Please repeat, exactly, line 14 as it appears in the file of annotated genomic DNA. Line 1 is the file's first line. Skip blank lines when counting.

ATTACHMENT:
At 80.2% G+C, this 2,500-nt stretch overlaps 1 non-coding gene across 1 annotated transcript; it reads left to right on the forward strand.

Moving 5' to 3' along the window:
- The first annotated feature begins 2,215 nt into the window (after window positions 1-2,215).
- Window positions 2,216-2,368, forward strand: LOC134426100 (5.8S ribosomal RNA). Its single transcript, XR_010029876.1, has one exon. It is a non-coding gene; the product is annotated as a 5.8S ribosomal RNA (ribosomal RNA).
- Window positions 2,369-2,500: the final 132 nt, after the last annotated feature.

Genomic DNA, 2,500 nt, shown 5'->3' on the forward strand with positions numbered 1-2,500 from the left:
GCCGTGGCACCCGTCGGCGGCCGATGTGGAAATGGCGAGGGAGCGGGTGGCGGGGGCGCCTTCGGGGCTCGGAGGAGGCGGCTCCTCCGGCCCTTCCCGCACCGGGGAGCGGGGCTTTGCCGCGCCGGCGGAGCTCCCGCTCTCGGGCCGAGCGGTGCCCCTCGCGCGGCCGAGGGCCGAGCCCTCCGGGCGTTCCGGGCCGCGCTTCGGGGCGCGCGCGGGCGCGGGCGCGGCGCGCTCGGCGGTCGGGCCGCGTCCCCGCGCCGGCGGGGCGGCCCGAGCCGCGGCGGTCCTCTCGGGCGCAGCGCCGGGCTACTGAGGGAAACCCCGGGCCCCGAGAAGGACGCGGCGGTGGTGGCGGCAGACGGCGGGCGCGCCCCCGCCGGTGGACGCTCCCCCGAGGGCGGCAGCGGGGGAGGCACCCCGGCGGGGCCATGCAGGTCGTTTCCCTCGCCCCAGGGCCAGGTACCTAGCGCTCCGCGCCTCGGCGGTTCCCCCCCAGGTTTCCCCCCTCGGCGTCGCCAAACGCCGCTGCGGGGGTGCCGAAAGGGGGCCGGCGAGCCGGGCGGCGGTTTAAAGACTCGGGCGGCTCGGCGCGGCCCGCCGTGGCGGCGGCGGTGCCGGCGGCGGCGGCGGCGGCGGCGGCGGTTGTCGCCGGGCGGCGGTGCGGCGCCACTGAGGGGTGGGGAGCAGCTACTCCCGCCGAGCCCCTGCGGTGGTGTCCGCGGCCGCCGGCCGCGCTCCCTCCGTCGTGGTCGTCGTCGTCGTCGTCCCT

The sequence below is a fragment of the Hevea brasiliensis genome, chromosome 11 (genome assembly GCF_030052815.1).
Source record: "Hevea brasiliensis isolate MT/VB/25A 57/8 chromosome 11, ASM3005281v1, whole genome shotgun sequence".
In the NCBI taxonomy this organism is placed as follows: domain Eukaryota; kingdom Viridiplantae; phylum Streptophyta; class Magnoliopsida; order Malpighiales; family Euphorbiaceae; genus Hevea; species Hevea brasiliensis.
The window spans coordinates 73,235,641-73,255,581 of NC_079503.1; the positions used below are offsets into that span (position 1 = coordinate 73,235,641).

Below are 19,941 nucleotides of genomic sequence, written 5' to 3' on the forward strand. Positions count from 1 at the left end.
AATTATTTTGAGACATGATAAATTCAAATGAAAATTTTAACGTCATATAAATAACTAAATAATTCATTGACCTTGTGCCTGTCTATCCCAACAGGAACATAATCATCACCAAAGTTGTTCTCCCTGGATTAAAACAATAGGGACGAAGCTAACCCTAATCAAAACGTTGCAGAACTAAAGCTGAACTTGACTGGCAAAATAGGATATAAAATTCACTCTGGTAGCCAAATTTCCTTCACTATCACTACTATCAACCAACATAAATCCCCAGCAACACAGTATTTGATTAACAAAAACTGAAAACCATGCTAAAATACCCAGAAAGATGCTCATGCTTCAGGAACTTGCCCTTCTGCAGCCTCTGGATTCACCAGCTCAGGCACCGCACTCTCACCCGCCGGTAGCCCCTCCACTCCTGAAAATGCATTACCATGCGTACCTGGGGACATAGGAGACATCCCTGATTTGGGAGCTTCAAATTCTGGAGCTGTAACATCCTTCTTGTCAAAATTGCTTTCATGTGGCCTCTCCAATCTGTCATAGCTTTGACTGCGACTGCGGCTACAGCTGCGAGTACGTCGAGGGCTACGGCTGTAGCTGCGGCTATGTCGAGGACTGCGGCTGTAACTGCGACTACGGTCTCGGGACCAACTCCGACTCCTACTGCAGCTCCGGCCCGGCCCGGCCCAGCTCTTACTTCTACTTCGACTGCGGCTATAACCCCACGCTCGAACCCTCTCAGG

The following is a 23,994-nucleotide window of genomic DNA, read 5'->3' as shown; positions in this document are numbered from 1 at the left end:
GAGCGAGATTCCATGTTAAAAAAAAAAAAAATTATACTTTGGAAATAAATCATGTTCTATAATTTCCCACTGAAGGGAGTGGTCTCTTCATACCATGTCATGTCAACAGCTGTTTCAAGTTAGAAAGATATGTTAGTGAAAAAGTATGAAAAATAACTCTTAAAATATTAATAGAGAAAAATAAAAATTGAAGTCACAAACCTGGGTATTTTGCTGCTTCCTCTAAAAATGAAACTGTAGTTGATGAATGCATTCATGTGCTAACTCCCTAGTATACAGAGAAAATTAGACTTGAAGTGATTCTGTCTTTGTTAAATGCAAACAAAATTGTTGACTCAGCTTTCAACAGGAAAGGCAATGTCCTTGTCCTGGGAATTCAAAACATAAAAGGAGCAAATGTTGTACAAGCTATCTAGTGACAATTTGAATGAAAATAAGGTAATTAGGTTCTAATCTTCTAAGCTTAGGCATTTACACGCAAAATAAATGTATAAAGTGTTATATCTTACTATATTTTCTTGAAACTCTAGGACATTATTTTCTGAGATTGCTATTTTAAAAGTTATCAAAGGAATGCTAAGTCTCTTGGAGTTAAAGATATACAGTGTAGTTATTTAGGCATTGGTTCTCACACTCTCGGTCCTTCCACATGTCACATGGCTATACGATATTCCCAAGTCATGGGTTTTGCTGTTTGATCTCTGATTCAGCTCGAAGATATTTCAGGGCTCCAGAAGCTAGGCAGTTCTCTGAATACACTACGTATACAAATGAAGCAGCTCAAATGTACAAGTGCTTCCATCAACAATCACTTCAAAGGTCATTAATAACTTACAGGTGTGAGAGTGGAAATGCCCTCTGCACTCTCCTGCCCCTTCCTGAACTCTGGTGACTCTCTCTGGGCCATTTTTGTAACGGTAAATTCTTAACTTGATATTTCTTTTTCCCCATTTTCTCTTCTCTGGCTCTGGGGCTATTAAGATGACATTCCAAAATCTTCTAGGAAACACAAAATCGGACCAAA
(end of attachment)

The following is a 23,994-nucleotide window of genomic DNA, read 5'->3' as shown; positions in this document are numbered from 1 at the left end: